Can soil animals protect soil carbon in a warmer and drier world?


Soil is the largest stock of carbon (C) in terrestrial ecosystems; larger than the atmosphere and vegetation combined. The future of our planet’s climate thus largely depends on how this soil C stock responds to ongoing climate change. To predict this response, we need a precise understanding of the different pathways of soil C sequestration and of their response to climate change. While we have a detailed understanding of one of the dominant pathways, i.e., the enzymatic degradation of plant litter by microorganisms, the direct consumption of plant litter by soil animals, as the other dominant pathway, has remained largely unexplored.

This process is driven by detritivores (see photos), i.e., soil animals that feed on decomposing litter. In many ecosystems, detritivores process between 40% and 90% of the plant litter produced annually. Yet they only assimilate a part of it and return the largest part to the soil as faeces. Several studies have shown that by transforming plant litter into faeces, these detritivores facilitate the further decomposition of plant litter by microorganisms (e.g., Joly et al. 2020). By doing so, they may facilitate the production of microbial biomass in the soil (Angst et al. 2022), which contributes importantly to the soil C stock (Buckeridge et al. 2022). Furthermore, some of these detritivores have also been shown to be largely insensitive to changes in climatic conditions (Joly et al. 2019). Overall, these findings suggest that soil animals which feed on plant litter could facilitate soil C storage and will continue doing despite ongoing climate change. So, can soil animals protect soil carbon in a warmer and drier world?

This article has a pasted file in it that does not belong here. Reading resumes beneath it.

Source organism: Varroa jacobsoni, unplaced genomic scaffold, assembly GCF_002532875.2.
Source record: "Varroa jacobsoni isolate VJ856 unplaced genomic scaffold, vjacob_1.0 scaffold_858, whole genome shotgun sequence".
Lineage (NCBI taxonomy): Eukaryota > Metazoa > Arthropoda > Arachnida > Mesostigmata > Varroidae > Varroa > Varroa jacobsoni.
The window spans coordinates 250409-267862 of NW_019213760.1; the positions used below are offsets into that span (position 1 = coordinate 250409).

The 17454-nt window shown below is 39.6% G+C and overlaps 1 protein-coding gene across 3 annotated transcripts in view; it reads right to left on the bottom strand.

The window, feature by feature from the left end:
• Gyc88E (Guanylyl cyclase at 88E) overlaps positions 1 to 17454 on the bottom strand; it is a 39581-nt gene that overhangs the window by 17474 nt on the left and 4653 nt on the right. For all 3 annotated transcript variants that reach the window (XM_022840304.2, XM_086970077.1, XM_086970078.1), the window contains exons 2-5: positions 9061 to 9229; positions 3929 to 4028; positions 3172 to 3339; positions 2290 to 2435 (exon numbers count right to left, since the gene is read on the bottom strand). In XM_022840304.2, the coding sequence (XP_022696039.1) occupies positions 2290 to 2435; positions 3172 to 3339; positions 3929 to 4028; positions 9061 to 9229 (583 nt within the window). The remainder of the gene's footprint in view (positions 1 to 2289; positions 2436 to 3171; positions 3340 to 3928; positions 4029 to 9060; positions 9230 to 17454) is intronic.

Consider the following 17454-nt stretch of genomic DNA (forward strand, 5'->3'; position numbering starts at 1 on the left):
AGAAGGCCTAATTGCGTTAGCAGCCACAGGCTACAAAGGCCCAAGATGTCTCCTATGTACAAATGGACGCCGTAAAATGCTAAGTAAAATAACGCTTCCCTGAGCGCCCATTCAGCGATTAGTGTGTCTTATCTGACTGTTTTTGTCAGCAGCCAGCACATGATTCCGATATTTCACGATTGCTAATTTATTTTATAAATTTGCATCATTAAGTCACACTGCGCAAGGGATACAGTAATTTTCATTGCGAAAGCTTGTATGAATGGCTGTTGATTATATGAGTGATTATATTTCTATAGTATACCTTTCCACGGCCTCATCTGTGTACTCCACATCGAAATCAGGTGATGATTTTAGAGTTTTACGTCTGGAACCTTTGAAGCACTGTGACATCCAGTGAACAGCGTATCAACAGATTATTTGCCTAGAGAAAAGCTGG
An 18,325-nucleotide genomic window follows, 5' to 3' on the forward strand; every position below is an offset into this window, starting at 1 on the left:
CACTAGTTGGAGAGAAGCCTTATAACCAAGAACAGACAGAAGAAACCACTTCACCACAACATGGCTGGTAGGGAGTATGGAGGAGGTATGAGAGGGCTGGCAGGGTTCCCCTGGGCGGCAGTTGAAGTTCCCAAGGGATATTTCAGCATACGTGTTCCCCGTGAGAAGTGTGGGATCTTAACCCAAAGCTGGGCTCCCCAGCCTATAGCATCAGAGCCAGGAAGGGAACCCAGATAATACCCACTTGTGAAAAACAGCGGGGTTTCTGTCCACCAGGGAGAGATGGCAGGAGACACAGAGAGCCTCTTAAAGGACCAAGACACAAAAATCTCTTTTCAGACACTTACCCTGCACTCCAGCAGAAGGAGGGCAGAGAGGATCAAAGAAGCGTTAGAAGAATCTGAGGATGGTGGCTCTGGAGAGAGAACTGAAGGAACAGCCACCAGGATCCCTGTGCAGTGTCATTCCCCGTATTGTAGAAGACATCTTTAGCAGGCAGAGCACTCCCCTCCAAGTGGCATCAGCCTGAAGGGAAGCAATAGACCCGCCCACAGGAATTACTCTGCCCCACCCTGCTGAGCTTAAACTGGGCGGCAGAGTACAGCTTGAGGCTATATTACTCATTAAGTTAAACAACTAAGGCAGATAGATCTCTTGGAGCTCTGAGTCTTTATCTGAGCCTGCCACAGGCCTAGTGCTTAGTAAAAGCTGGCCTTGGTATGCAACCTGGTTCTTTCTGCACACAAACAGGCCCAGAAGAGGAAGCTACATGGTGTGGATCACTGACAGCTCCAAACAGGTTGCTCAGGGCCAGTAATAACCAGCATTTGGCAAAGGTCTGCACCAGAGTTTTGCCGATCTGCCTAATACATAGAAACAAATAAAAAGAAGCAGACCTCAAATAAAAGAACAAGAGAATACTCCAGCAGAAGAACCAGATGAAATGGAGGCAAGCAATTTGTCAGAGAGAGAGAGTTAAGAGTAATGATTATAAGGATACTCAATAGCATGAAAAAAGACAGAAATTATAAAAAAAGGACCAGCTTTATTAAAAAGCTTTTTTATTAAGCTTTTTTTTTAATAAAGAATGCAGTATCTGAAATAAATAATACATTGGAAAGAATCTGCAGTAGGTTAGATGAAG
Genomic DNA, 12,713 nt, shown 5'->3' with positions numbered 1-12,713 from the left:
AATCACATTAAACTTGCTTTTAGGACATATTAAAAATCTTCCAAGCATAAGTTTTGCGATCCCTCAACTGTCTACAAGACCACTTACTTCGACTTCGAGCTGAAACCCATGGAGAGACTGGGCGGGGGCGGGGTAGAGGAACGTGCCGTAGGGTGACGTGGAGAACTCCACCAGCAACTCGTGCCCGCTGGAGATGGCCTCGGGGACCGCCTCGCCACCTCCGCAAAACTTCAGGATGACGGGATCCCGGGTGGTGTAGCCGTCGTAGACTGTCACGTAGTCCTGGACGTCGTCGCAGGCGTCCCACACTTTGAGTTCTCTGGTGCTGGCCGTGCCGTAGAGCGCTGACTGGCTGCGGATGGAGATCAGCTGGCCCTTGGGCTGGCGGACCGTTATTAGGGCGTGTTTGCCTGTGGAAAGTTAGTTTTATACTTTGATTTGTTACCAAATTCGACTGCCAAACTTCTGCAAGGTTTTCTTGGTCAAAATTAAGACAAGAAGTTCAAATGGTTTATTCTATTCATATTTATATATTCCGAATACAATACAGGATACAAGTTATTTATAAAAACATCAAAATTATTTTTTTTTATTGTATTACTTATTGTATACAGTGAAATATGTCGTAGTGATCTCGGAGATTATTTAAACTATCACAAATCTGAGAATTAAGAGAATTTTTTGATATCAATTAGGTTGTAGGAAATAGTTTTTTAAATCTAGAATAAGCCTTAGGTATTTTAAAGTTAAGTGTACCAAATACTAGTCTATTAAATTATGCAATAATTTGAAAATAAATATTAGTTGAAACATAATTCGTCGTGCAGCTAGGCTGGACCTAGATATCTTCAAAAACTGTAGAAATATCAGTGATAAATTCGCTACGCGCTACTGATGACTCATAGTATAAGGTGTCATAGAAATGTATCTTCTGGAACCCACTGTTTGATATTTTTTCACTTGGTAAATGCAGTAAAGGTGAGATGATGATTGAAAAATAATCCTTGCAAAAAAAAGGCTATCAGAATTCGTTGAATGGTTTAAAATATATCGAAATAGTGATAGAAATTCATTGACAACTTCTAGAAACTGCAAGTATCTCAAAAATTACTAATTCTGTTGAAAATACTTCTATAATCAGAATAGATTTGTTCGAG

To answer this question, we need to understand how detritivore activity responds to changes in climatic conditions, across the diversity of detritivores, covering millipedes, woodlice, snails, and earthworms. We also need to determine the factors controlling the characteristics of their faeces, and to track the fate of these faeces into the soil and their contribution to soil C storage.

The overall aim of this PhD is to determine how diverse detritivores controls soil C storage under different climatic scenarios. Specifically, through a range of integrated field sampling, experimental climate change simulations, and laboratory incubations, this PhD will answer the following questions:
1. How does detritivore activity respond to changes in temperature and rainfall?
2. How do detritivores, by converting litter and soil into faeces, facilitate soil C sequestration?
3. What are the general drivers of detritivore faeces characteristics across Britain?

Click on an image to expand

Image Captions

Detritivores include diverse soil organisms such as millipedes, woodlice, earthworms and snails, which feed on plant litter and soil, transform it into faeces that are made of a myriad of litter particles, thereby altering their decomposition and fate.



To answer these questions, the student will perform a range of integrated experimental climate change simulations, laboratory incubations, and field sampling:
– First, to determine the climatic sensitivity of detritivores, multiples species of detritivores, covering millipedes, woodlice, earthworms and snails will be incubated in field mesocosms in a common garden at the University of Stirling equipped to manipulate temperature and rainfall, and track changes in activity (litter consumption) over time.
– Second, to determine the fate of detritivore faeces into the soil, faeces from multiple species of detritivores (same range as above) will be produced under laboratory conditions, using different 13C/15N labelled plant litters as a food source. Detritivore faeces and the corresponding intact plant litters will then be incubated on top of soil microcosms under controlled conditions for one year. The proportion of 13C labelled faeces/litter respired will be quantified by regular headspace measurements of CO2 concentrations and isotope ratios. The production of microbial biomass and the sequestration of litter/faeces derived C and N within distinct soil fractions will be compared between treatments using physico-chemical fractionation with detritivore faeces or plant litter as a control.